“You wind it, it will tell you the time.”
Many watch friends like to use the manual mechanical movement watch, which is exactly an opportunity to have a “communication” with the watch every day. As a living thing, when you give it energy, it will “feed back” to the wearer in the form of travel time. The “feedback” of the watch to the person, in addition to being obtained through the winding, but can also be sensed by operating the “timekeeping” or “minute-repeater” function. For example, pressing the chronograph button, the chronograph second hand starts to move immediately; when the lever is pulled up, the hammer hits the gong to make a sound.
The minute repeater is too far away from the general public, and the chronograph is naturally the most suitable option. Because of the complicated mechanical operation involved, many watch friends have some misunderstandings and puzzles about the use of chronograph watches. Today this article will talk about related stories, when the chronograph function is always on, does it hurt the watch?
Patek Philippe Chronograph Watch
Once, a watch friend asked me a strange problem with the watch he just bought. The second hand of the watch does not work, but the minute hand and the hour hand can display the normal time. After taking a small video to show me, I did not find any abnormalities, the second hand, minute hand, hour hand are clearly working. Then I learned that the “second hand” he refers to is actually the “chronograph second hand” in the center of the chronograph watch. He regards the chronograph watch as an ordinary three pin watch.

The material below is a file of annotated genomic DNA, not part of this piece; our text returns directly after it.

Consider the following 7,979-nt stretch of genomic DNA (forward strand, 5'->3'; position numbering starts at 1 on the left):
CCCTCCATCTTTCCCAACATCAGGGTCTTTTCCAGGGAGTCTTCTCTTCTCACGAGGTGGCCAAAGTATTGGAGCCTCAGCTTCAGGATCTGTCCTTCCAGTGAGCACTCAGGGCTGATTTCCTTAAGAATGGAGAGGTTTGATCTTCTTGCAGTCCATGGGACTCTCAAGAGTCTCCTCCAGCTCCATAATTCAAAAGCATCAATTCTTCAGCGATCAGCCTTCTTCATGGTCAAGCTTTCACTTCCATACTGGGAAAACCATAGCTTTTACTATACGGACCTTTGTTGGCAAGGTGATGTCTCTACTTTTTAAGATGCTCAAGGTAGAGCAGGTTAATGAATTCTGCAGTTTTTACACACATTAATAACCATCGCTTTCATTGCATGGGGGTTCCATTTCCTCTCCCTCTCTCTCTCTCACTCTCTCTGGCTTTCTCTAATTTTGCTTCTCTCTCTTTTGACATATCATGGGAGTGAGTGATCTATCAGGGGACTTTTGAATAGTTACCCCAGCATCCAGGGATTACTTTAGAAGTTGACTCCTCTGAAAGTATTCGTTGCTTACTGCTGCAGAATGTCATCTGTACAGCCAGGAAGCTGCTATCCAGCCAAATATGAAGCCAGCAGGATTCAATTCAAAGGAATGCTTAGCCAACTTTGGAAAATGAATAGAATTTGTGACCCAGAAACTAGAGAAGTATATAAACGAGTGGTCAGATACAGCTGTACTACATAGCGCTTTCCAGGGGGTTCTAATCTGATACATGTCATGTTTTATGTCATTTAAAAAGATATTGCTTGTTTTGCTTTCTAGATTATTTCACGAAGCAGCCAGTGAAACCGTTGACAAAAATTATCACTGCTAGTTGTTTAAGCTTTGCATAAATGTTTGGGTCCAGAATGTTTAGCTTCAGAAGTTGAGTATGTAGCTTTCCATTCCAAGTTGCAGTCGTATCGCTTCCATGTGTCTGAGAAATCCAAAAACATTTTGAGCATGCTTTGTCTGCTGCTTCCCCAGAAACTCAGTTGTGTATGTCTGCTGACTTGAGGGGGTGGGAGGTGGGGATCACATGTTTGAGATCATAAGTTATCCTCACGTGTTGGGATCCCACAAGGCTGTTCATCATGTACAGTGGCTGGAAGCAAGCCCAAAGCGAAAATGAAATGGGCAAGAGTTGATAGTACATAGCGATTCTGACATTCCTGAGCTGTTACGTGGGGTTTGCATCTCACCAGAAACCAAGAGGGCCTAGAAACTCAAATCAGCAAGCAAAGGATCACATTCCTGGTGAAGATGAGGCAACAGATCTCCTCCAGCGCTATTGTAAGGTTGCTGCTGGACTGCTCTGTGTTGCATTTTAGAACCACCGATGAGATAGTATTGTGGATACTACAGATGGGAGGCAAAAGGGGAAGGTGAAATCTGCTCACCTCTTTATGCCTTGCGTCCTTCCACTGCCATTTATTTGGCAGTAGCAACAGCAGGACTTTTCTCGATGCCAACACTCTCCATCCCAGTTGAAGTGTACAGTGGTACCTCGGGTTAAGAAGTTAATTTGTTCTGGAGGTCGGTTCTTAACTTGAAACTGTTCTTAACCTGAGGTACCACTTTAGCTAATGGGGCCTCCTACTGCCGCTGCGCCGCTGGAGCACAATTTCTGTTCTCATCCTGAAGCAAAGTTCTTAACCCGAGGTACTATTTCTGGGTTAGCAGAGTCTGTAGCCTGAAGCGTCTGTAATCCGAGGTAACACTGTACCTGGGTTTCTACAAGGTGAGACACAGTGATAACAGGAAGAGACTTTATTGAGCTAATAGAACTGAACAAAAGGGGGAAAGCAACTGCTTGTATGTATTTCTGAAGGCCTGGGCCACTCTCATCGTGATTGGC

Chronograph Watches with Different Dial Layouts
Because chronographs are usually based on manual basic movements and superimposed mechanical parts, so our common chronograph dials are usually such a layout: the small dial at 9 o’clock is the travel time second hand, and the middle is the hour and minute hands. As an obsessive-compulsive disorder, this layout must not be accepted, so the travel time second hand moved from the 9 o’clock position to the 6 o’clock position. For example, the old model Daytona using the Valjoux 72 calibre and the Zenith movement’s make the second hand at 9 o’clock, and now Daytona uses the self-produced Cal.4130 is at 6 o’clock. Of course, there are also some watches that adopt with the superimposed timing module. Its travel time second hand will be at 12 o’clock or 3 o’clock, such as Audemars Piguet Offshore and TAG Heuer chronograph watches.
As the most important function of the chronograph watches, it will be naturally paid more attention. Firstly, in order to facilitate the reading time (the longer the hand is, the larger the dial is, the more convenient it is); secondly, the second hand is conveniently compared with the scale on the outer bezel and the dial to obtain the test result; finally, the second hand chronograph is used frequently. So almost all the chronographs are placed in the middle of the chronograph second hand. For the common three pin, this position is placed with the second hand. When the chronograph is not turned on or the time is paused, the central “chronograph second hand” is naturally at rest.
Many watch friends who have worn a three pin watch will feel very uncomfortable when they switch to the chronograph. When they look at the big second hand in the middle, they think their watch has stopped. Even if I later knew that the middle second hand was a chronograph second hand that was needed to use alone, their heart was still very uncomfortable. In this case, many watch friends will open the chronograph function and use the chronograph second hand as the travel time second hand. So, does this hurt the watch?